OTTAWA – The Canadian Forces are considering sending a detachment of three to six Griffon helicopters to help with relief efforts in the Philippines in the wake of typhoon Haiyan.
Officials say teams on the ground on the typhoon-ravaged island of Panay are assessing the situation and the need for helicopters.
A final decision will be made by an inter-departmental task force in Ottawa, but the military is preparing helicopters for the mission if it’s decided to send them.
“We’re just waiting for that decision, but concurrently we are pre-positioning equipment such that we can get those helicopters in timely flow to the task force commander where he needs them for inter-theatre mobility,” Col. Steve Kelsey said during a briefing in Ottawa.
The Forces are lining up CH-146 Griffon helicopters, a versatile, combat-capable chopper that can perform a variety of tasks including search and rescue and reconnaissance.
The Canadian effort now is based at the airport in Iloilo, but elements of the DART are preparing to move north to the city of Roxas.
The team’s commanding officer on the ground, Lt.-Col. Walter Taylor, said the area is ringed by some smaller islands that would be easier to reach with helicopters.
The Canadian team includes medical personnel, but military officials say the initial work will fall to engineers who can open roads, repair basic infrastructure and provide clean drinking water.
Taylor, speaking by phone from Iloilo, said the DART will make its first foray into the remote, coastal areas of Panay island on Friday morning, an area that has received little, if no, outside help.
In all, the Canadians will be trying to help bring relief to an area where 300,000 families have been affected.
“Obviously with the size of the DART it is not our aim or our capability to reach all 300,000 of those families,” Taylor said. “Fortunately, we’re not the only show in town.”
He stressed the DART is working with Philippine authorities, as well as the United Nations and non-governmental agencies whose “bread and butter” is providing direct humanitarian assistance.
Taylor said the area may not be hardest-hit area of the Philippines, but the need there is dire.
He said 100,000 houses have been either destroyed or rendered roofless.
The local fishing and farming economy has been wiped out; fishing boats have been destroyed, while once fertile fields have either had their crops ripped from the ground or drenched in salt water.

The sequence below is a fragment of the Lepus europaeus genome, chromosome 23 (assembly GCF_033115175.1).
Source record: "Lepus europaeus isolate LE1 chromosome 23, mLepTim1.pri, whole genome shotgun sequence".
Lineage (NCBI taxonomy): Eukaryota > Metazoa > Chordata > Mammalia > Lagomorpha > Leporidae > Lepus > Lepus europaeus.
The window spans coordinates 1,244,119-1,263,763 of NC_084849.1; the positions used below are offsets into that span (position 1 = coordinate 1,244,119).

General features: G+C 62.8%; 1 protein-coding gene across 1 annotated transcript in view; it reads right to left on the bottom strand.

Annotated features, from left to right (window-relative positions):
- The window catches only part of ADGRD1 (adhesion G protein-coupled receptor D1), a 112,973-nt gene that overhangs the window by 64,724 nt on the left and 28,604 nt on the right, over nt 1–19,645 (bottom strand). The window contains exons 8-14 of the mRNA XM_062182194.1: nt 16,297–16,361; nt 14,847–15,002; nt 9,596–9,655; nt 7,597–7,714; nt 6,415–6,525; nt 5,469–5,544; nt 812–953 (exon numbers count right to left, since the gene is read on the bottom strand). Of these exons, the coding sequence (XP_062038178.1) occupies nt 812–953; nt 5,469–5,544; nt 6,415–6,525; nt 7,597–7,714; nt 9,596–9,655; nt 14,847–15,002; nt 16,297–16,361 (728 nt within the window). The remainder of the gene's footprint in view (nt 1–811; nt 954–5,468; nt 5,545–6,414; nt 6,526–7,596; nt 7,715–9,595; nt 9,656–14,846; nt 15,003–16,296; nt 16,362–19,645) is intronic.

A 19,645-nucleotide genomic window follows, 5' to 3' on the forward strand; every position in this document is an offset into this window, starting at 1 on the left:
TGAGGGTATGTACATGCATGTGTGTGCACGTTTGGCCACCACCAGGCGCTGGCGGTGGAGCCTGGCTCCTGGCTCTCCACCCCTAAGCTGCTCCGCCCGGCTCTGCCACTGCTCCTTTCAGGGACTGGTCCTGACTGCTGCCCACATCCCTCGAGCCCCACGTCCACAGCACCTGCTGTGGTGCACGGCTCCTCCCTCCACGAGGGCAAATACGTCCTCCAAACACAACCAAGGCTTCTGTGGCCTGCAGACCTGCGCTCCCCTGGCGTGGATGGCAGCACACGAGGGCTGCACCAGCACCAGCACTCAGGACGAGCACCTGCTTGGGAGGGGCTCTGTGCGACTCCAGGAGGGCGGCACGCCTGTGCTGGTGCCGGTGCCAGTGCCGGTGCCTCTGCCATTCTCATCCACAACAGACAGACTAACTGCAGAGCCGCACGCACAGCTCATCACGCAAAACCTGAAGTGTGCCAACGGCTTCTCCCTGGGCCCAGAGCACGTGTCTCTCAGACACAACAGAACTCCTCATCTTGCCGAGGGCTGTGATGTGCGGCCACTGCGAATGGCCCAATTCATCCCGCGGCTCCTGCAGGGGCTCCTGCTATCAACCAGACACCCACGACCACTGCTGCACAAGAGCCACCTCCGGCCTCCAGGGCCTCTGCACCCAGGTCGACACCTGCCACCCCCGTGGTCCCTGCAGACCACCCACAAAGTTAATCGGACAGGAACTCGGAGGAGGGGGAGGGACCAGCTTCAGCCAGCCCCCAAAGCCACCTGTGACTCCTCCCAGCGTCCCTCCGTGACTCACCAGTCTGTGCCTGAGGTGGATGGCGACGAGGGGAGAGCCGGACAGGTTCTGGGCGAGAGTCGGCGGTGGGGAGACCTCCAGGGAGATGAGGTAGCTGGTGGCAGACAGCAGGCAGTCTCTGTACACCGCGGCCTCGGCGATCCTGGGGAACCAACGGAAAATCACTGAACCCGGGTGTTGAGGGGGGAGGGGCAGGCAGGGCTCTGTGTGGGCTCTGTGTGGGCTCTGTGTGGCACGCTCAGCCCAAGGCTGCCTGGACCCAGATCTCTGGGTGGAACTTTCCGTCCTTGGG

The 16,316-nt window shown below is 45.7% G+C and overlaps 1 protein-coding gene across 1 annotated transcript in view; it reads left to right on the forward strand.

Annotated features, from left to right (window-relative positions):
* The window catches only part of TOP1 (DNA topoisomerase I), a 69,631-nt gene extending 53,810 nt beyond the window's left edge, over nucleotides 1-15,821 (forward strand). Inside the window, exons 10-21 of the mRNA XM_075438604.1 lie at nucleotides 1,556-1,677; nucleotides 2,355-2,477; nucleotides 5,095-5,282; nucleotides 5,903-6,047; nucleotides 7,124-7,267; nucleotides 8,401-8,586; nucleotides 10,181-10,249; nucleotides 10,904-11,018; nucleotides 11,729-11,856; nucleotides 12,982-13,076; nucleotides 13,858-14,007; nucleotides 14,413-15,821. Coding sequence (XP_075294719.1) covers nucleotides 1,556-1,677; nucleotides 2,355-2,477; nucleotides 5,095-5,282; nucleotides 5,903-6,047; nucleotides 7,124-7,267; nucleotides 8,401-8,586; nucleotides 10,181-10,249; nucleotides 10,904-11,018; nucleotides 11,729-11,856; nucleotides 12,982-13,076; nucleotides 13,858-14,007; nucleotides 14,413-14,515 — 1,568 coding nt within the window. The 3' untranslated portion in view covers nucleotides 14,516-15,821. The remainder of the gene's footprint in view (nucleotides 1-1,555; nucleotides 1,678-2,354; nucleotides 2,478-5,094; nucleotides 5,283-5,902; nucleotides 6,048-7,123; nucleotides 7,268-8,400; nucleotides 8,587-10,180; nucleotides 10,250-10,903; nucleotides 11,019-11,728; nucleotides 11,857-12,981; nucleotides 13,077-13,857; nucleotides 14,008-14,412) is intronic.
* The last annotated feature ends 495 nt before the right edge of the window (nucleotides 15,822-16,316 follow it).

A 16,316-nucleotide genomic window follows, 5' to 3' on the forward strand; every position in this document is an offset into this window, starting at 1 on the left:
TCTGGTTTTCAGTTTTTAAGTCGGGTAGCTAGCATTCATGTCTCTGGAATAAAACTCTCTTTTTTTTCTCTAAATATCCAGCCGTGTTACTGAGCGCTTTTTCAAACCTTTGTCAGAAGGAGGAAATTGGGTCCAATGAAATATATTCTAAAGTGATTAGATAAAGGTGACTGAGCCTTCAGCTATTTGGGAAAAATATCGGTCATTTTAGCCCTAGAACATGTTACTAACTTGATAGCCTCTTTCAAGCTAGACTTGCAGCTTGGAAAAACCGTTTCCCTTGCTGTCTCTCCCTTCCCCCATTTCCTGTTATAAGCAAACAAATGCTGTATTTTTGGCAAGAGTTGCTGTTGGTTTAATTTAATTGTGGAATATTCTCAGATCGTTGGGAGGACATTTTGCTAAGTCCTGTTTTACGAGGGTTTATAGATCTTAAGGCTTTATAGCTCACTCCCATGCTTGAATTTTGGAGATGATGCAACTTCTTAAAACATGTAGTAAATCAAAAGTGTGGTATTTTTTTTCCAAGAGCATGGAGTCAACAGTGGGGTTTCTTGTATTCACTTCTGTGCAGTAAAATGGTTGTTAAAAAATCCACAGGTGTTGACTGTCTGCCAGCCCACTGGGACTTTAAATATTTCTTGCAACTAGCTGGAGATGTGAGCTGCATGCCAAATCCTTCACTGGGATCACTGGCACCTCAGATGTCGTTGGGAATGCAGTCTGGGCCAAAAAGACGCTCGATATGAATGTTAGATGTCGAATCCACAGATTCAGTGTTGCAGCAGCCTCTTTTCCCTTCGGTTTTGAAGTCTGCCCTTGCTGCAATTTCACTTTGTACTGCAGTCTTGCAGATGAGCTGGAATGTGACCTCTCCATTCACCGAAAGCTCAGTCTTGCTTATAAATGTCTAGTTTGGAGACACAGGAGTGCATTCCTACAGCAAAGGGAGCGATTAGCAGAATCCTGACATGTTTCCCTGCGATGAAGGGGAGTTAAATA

“The people are living in the most squalid conditions, trying to salvage what they can out of the remains of their houses.”
Though the regional governors did an excellent job of preparing for the typhoon — they succeeded in evacuating coastal areas and stockpiling emergency supplies — their luck is starting to run out, Taylor said.
That’s because their supplies are running out and they don’t have access to clean water, which raises the possibility of a new crisis of disease outbreaks such cholera and typhoid, he said.
“They’re running out of capability, they’re running out of resources and they’re running out of some of those key capabilities that we’re bringing to bear.”
Taylor said he’s seeing the Philippine authorities in his region get back on their feet, belying the reports of past days of a government unable to cope with an insurmountable crisis.
“I was extremely impressed today with what we saw today in terms of the local and regional disaster response centres,” he said.
“We walked into the government office of Iloilo province, and we saw hundreds of volunteer packing bags of relief goods, general members of the population that came in to volunteer their time to help their fellow citizens.
“Every mechanism of the provincial government was there to co-ordinate those efforts.”
Meanwhile, Immigration Minister Chris Alexander reiterated Canada’s commitment to fast-track Filipino visa applicants to Canada. He also said that students and temporary workers currently in Canada will be allowed to apply to have their visas extended so they don’t have to go back to destruction in their home country.
Alexander acknowledged the possibility that some Filipinos in Canada might not have much to return to in their home country.
“Clearly those who’ve lost families or their homes will have to consider what happens next,” the minister said.
“And we’ll look at those issues with them.”
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